What is a biopsy?
The word biopsy is coined from the Greek words ‘bios’ meaning ‘life’, and ‘opsis’ meaning ‘a sight’. When combined, the two words literally mean ‘to view life’.
Medically, a biopsy is a diagnostic technique. A biopsy technique is characterised by the removal of samples of tissue or cells, which are examined analysed in the laboratory by a pathologist.
A biopsy is usually carried out to diagnose cancer or some certain condition. While imaging tests (for instance X-rays, CT scan) are useful in identifying masses or areas of abnormality, they can’t differentiate cancerous cells from non-cancerous cells. Therefore, for most cancers, the only way for a definitive diagnosis is to perform a biopsy procedure to collect samples of cells/tissues for closer examination.
Depending on the aim, a biopsy technique may be excisional or incisional.
- An excisional biopsy technique is when a whole lump or a targeted area is completely surgically removed.
- An incisional biopsy technique, also known as or core biopsy, involves taking just a sample of tissue.
Why is a biopsy done?
The biopsy can be recommended for a number of reasons such as
- To diagnose tumours and cancers: With the help of a biopsy, the true state of tumours are established and may be graded as cancerous (malignant) or non-cancerous (benign).
- To grade tumours: Cancer biopsies assist in grading the tumour. That is, the microscopic analysis of the tumour provides useful clues about the nature, rate of growth and aggressiveness of cancer. It is based on this that the cancer is staged. The staging helps to decide the treatment plan and to predict the outcome of the cancer.
- To diagnose peptic ulcer: A biopsy can help determine ulceration caused by non-steroidal anti-inflammatory drugs.
- Other uses include
- Diagnosis of leukaemia.
- Detection of the effects of drugs, toxins and infections.
- Diagnosis of liver disease.
- Infection and autoimmune disorders.
At times, biopsies can also be done on transplanted organs to know if the body is rejecting the organ, or whether the disease that required the transplant in the first place has come resurfaced.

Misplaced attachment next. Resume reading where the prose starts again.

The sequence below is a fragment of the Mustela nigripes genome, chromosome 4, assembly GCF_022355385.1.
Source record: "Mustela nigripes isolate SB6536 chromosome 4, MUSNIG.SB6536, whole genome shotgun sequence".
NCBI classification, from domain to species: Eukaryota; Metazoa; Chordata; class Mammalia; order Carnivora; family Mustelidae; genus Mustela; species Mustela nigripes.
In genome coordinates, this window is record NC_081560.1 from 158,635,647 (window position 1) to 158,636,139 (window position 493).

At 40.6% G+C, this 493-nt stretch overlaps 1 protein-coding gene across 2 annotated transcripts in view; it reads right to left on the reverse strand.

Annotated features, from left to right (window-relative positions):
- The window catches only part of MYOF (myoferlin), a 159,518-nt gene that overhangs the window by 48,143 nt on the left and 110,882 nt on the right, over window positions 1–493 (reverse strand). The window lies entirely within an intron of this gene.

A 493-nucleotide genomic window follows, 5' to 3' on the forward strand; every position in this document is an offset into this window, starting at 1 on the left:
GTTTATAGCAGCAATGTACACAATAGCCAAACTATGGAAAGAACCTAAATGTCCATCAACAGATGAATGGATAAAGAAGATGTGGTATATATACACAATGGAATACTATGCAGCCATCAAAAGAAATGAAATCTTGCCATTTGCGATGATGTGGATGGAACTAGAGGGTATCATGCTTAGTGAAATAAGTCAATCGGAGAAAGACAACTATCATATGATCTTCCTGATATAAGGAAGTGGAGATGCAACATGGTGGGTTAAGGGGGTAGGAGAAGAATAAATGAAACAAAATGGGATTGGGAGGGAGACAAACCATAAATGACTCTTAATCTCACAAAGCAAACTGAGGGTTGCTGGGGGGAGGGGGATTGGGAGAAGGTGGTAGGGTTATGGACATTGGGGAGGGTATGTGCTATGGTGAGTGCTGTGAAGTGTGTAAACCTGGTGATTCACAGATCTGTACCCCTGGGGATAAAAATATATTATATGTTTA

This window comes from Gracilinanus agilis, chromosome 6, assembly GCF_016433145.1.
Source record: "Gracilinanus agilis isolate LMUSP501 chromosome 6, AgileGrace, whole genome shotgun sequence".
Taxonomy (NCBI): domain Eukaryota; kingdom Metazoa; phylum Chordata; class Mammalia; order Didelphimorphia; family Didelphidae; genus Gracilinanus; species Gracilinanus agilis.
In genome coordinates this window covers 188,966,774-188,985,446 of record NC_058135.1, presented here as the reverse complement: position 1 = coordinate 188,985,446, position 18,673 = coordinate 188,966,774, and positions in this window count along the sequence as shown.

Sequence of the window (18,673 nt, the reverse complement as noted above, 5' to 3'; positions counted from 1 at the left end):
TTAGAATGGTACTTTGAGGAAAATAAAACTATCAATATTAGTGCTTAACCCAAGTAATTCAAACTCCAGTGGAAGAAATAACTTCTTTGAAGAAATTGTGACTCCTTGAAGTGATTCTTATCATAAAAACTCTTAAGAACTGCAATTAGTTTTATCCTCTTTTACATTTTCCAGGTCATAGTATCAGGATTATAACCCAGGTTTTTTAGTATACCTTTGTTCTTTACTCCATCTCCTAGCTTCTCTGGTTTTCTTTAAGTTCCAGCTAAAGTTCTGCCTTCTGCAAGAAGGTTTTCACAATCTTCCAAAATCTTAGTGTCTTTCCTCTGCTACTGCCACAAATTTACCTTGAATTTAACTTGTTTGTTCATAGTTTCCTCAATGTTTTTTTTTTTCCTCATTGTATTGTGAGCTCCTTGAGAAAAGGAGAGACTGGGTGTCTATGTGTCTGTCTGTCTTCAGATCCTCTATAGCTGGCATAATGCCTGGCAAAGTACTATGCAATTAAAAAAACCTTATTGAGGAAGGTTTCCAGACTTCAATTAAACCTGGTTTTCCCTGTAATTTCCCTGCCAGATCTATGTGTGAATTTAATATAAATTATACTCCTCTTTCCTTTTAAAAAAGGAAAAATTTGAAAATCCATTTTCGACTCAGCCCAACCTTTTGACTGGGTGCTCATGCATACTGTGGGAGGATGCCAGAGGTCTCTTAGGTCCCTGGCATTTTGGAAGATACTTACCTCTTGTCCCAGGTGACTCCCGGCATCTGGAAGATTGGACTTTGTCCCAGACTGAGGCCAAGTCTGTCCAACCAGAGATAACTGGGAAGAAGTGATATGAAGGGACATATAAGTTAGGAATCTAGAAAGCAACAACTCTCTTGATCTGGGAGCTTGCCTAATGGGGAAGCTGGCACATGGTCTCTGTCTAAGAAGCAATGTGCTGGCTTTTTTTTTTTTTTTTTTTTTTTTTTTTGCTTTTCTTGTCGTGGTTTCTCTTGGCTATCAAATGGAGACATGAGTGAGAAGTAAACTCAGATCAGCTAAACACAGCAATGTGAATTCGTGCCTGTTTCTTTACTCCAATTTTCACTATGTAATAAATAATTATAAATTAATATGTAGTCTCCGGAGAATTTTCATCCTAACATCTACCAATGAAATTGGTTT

Types of biopsy.
Biopsy procedures are of different types
- Needle biopsy – For this biopsy procedure, a fine needle is used to remove a piece of tissue from the tumour or growth.
- Vacuum assisted biopsy – For this biopsy procedure, a thicker, hollow needle is used to remove cores of tissue with a solo insertion of a vacuum assisted probe.
- Surgical biopsy – For this biopsy procedure, minor surgery is performed. The whole of the tumour, or a small part of it, is cut out and removed for examination. When an entire growth or a suspicious area is removed, this biopsy procedure is called an ‘excisional biopsy’. When only a sample of tissue is cut out, this biopsy procedure is called an ‘incisional biopsy’ or ‘core biopsy’. This procedure is more extensive and may require a hospital stay.
- A punch biopsy – For this biopsy procedure, a special instrument is used to punch a small hole in the skin to obtain a skin sample for investigation of a skin condition.
Preparation for a biopsy.
Biopsies may require a little preparation on the part of the patient, for instance bowel prep, clear liquid diet or nothing by mouth. Certain drugs, such as aspirin or non-steroidal anti-inflammatory medications, may have to be discontinued before a biopsy. However, the doctor will give a detailed instruction on what to do before the procedure.
Biopsy report and analysis.
Biopsy report depends on the type of biopsy. A straightforward report may take between 2 to 3 days, while a complex case may take between 7 to 10 days.
Based on the findings and analysis, a pathologist is able to determine whether or not the tissue removed contains a tumour, and if it does, what type it is – benign (non-cancerous) or malignant (cancerous).
How long does it take to recover from a biopsy procedure?
Recovery period from a biopsy technique depends on the type of biopsy carried out.
- For least invasive biopsy procedure, this requires no recovery time. Return to normal activities are almost immediately after the procedure.
- For a more invasive biopsy procedure, recovery may require a longer time.
Is a biopsy procedure safe?
A biopsy technique is usually very safe, and it is considered to be of a very low risk procedure. However, as with any skin puncture, there is a little chance of infection.
Accidental injury occasionally occurs and affect nearby organs. For instance, a bowel damage may occur during an abdominal biopsy.
What are the biopsy complications?
Biopsy complications may include
- The possibility of bleeding.
- Missing the site of the suspected tissue, which may give to a false negative result.
- Not collecting sufficient material, this may lead to a repeat.
- Severe pain, fever and infection.
Is a biopsy procedure painful?
If an anaesthesia is given, there should be no pain during the biopsy procedure. There will only be a slight skin prick during the initial injection.
For a needle biopsy procedure, a pin prick and a sharp pinch will be felt.
Also, depending on the type of biopsy procedure, there may be soreness for a couple of days.
Where are biopsies performed?
Biopsy techniques can be carried on almost any organ. For example, the breast, the kidneys, the liver, the bone marrow, the bone, the skin, the lungs, the lymph nodes, the muscles, the nerves, the testes, the thyroid, the bladder, the heart, the neck, and the prostate, but to mention a few